The WHO has urgently asked for $22.35 million to prevent cholera from spreading throughout the country, after 18 cases of the disease have been confirmed among 340 suspected cases of acute watery diarrhea. Due to conflict, two thirds of the country’s population do not have access to clean water and sanitation, increased malnutrition is prevalent, and health systems’ resources are scarce.
The World Health Organization warns that Yemen is facing the threat of a cholera epidemic. It reports less than half of Yemen’s health facilities are functional due to shortages in health staff, medicine, and medical supplies.
As the Syrian and Russian governments planned to halt their bombing of civilians and hospitals in Aleppo, attacks on medical facilities in other parts of Syria continued unabated. Coalition member Physicians for Human Rights (PHR) documented a series of deadly strikes on hospitals throughout Syria and urged the international community to heed these ongoing violations of international law.
Omair Shaaban describes life under siege. "Hope—or pray— that you don’t have to go to a hospital. They’re absolutely miserable. I don’t know how the doctors and nurses can stand all the blood, bones, and bowels all over the floor."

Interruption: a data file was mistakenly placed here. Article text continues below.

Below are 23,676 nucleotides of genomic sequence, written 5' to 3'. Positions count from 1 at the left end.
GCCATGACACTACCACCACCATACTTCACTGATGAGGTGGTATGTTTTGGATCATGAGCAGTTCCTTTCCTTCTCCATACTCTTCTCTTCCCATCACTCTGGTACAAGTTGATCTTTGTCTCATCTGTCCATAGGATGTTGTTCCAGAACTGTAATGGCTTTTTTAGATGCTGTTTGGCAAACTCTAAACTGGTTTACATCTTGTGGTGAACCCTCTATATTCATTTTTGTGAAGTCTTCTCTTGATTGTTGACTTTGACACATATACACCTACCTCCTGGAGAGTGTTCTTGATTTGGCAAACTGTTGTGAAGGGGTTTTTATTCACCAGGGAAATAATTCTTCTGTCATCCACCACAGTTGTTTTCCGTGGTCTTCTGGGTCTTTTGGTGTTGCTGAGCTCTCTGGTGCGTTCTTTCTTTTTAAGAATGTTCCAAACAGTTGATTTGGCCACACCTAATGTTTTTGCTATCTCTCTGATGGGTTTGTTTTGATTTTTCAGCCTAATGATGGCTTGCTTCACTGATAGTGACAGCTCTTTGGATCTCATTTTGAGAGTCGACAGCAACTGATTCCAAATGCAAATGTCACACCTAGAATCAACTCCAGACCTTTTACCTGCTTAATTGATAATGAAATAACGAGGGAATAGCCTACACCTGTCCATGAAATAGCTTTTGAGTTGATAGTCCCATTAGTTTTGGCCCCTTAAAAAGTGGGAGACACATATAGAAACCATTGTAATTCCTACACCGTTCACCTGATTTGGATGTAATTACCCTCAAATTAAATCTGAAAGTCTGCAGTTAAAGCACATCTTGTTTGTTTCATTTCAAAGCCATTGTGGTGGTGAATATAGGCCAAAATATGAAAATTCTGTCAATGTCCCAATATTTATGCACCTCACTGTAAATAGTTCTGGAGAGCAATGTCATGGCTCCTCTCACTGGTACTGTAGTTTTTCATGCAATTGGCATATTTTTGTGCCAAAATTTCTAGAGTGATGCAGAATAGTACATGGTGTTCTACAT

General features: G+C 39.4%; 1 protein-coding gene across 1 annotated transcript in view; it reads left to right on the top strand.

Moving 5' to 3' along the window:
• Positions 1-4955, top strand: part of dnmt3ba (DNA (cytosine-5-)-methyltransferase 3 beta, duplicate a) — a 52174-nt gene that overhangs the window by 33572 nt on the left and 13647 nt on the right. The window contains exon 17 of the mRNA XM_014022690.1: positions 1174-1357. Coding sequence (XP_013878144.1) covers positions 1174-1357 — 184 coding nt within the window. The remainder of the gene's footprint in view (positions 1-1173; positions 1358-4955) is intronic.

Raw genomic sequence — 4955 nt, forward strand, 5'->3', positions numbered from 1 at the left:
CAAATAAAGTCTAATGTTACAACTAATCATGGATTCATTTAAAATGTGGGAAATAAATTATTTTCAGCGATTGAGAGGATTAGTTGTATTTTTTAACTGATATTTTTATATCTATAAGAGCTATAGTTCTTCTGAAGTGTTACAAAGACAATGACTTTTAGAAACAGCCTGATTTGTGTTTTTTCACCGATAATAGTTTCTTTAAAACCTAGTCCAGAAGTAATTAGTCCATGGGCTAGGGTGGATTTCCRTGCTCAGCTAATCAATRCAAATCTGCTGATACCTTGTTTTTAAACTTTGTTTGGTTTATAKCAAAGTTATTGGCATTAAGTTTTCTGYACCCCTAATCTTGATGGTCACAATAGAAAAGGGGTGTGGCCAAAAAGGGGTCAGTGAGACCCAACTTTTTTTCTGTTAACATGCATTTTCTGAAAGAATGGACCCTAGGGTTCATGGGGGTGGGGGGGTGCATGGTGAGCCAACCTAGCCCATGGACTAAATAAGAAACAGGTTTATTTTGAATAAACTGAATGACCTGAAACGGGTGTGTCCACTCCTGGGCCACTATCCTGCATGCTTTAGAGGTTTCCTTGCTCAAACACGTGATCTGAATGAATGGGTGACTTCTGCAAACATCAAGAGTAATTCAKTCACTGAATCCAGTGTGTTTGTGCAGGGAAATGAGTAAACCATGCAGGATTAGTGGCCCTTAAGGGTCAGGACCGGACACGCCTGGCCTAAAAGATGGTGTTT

Coalition member Defenders for Medical Impartiality organized a panel event in September, “Doctors under Attack: Systematic Violations of Medical Impartiality in Yemen, Syria, and Egypt,” held in parallel to the 33rd Session of the Human Rights Council (HRC).
After the end of peace talks in Yemen in early-August, violence has fully resumed in the country, and the constant attacks on health facilities have made travelling to seek health care life-threatening.
Following the deadly attack on the United Nations aid convoy headed to Aleppo, the United States said Russia was probably responsible for the bombing, further shredding what remained of a severely weakened agreement between the United States and Russia aimed at halting the war.